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1. Your joy rests on God’s joy.

In a fallen world, cursed and made vain at so many points, we are fundamentally unhappy and prone to
long bouts with unhappiness. We are made “happy” by having stuff, getting gifts, or feeling like we
belong in a group.

In stark contrast, God is happy within himself. As Aquinas said so clearly, “God is happiness by his
essence: for he is happy not by acquisition or participation of something else, but by his essence. On the
other hand, men are happy by participation.”

We read our acquired happiness onto God (“God will finally be happy when X, Y, and Z all go his way”).
We think God is merely happy by participation — just like us.

But God is happiness. Joy is fundamental to his triune nature. To find God is to find the fountain of all joy,
so beautifully and simply put by Augustine: “Following after God is the desire of happiness; to reach God
is happiness itself.” We participate in joy when we reach the essence of all joy: God himself.

Or take it from one of the most careful theologians of our age: “God is essentially blessed and happy”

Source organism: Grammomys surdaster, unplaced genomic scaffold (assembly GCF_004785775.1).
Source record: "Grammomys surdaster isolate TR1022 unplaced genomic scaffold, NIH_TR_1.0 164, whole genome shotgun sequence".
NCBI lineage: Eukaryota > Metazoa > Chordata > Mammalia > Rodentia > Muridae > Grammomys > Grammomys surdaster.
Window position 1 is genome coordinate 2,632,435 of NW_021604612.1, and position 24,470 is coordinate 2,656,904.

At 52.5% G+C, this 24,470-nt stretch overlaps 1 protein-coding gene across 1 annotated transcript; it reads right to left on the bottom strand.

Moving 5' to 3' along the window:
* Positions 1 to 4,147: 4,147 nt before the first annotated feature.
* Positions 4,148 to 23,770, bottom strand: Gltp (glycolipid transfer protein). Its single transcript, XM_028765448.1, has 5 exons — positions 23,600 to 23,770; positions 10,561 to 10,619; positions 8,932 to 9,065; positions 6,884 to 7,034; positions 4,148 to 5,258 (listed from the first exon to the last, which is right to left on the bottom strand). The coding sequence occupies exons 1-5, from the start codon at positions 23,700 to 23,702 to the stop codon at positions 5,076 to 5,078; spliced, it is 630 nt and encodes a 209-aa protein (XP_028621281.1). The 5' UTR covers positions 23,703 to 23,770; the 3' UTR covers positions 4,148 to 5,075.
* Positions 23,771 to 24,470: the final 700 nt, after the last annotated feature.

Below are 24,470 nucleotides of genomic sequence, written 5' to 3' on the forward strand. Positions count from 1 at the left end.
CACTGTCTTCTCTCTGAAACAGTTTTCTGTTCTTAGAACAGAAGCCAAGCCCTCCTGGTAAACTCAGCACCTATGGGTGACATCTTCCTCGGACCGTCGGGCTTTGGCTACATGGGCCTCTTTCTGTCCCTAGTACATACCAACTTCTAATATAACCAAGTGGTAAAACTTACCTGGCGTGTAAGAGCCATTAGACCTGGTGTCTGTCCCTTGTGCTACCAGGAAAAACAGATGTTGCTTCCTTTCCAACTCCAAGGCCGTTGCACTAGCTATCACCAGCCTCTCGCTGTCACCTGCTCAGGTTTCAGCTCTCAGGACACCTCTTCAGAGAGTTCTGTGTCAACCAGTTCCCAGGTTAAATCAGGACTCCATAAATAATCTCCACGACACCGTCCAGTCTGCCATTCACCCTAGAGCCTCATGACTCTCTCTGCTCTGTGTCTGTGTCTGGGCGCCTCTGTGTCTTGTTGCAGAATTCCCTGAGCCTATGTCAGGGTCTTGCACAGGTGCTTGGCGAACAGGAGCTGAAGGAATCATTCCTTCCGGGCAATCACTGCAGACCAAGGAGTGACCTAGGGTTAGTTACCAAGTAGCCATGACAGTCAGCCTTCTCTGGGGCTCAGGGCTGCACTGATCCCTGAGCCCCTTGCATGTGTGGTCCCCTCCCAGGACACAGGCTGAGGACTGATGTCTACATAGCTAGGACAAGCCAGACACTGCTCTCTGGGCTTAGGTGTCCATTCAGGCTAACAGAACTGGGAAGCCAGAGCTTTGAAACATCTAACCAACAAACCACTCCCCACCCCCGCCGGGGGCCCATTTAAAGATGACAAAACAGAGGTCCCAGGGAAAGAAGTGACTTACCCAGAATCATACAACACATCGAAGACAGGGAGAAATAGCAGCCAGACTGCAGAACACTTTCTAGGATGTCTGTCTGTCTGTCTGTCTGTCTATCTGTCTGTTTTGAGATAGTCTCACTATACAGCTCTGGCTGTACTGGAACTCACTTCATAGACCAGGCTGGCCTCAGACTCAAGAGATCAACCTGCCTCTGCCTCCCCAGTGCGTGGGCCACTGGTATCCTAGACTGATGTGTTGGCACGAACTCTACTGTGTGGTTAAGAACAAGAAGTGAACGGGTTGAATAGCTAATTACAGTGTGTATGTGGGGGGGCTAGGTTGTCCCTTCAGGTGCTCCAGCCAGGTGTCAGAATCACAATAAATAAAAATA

(Richard Muller, 3:382).

Yes, thank you for all these quotes, but please show me texts, you ask.

The foundation for this point is laid in 1 Timothy 1:11, where Paul extols “the gospel of the glory of the
blessed God.” God is essentially blessed. His blessedness — his happiness — is central to his glory. This
text shows us that God’s expressive glory is essentially linked to his inner joy (The Joy Project, 116–119).
God’s majesty is his radiating joy, and that joy is what he promises to us. His holiness and beauty attract
the elect to him. God communicates his majesty as beams that burn out from the solid, rocket-fuel
radiance of his inter-Trinitarian joy.